Unprecedented floods call for international assistance and accelerating structural reforms to finance resilient reconstruction
WASHINGTON, October 14, 2022—The World Bank and the Government of the United Kingdom of Great Britain and Northern Ireland hosted a high-level roundtable discussion on how to respond to the impacts of the catastrophic floods in Pakistan. The discussion was held during the 2022 Annual Meetings of the World Bank and International Monetary Fund.
The Pakistan ministerial delegation included Ministers Ishaq Dar, Sardar Ayaz Sadiq, and Ahsan Iqbal (via video), and they shared with the roundtable participants the extent of the impacts of the floods on livelihoods and infrastructure.
The Government of Pakistan, UNDP, the World Bank, the Asian Development Bank, and the European Union are preparing a Post-Disaster Needs Assessment to provide an early evaluation of the impacts of the 2022 floods situation, which is still evolving. This assessment will estimate the physical damages, economic losses, and costs of meeting recovery needs.
“The depth of the crisis in Pakistan is unprecedented. From the initial damage assessments, and indeed from my firsthand experience visiting affected communities, we know that the scale of the disaster is enormous, exceeding the damage of both the 2005 earthquake and the 2010 floods,” said Martin Raiser, the World Bank Vice President for South Asia. “International assistance will be critical to recovery, but it can only be effective in supporting a resilient and inclusive recovery if the Government maintains the momentum of its economic reforms.”
The meeting was attended by several donor countries, multilateral agencies, international financing institutions, and non-governmental organizations. Participants noted that the financing of the rehabilitation and reconstruction will require significant resources, in a context of severely constrained fiscal space. They also emphasized the importance of staying the course on critical structural reforms, including reforms to reduce losses in the power sector, better target support to those most in need, including the poor and vulnerable, and rationalize expenses and generate fiscal revenues and savings to finance reconstruction without putting at risk other development priorities.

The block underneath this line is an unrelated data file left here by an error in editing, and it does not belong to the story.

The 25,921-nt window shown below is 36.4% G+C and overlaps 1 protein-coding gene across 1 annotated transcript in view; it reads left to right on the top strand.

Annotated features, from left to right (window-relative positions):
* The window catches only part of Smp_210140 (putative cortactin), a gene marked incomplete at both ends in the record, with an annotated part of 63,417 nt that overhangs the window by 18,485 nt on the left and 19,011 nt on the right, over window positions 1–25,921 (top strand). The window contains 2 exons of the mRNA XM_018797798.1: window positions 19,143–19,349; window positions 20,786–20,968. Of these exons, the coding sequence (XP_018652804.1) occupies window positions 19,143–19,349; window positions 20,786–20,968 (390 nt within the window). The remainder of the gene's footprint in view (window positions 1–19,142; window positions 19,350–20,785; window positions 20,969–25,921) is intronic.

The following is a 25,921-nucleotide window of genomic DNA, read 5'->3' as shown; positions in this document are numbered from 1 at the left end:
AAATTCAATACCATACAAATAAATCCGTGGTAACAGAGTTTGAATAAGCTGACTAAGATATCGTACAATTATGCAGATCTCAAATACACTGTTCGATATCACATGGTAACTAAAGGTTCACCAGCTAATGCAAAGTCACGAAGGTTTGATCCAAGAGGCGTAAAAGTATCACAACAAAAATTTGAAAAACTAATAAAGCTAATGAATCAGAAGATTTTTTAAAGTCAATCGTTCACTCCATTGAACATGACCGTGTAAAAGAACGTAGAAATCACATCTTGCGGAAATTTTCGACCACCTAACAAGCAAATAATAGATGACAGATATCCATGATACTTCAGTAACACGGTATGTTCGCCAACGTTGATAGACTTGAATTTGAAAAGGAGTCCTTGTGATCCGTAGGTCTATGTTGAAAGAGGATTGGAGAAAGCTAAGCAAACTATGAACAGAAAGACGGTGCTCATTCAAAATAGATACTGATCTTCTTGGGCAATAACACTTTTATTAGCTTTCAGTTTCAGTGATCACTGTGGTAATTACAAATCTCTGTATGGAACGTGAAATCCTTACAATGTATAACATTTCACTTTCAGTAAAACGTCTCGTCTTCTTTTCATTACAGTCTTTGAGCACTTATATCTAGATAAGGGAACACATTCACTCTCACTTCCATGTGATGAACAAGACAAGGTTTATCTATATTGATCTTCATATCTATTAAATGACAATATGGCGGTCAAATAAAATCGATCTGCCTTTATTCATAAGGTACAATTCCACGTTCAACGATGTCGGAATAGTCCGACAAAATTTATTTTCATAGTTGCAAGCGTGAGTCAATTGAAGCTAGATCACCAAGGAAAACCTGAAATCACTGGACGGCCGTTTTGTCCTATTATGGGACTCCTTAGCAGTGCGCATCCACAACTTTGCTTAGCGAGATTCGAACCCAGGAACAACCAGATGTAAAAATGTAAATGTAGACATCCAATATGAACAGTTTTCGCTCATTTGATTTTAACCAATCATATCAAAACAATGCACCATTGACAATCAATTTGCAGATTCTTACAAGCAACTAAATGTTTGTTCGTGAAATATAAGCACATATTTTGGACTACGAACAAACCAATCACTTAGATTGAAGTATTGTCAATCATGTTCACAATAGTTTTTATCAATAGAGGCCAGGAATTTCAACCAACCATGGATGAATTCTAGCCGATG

“The international response so far has been rapid and extensive. The current focus is rightly on urgent humanitarian relief. But this crucial humanitarian aid alone will be insufficient for Pakistan’s recovery, and building back to a stronger more resilient position must be at the forefront of our minds,” said Nigel Casey, the Prime Minister’s Special Representative for Afghanistan and Pakistan, United Kingdom. “In this challenging global economic climate, we must work together to support the long-term recovery, with adaptation and climate resilience at the core. This crisis provides the Government of Pakistan and the international donor community an opportunity to support Pakistan to take the necessary structural steps to build a sustainable, climate resilient and stable economy for the future.”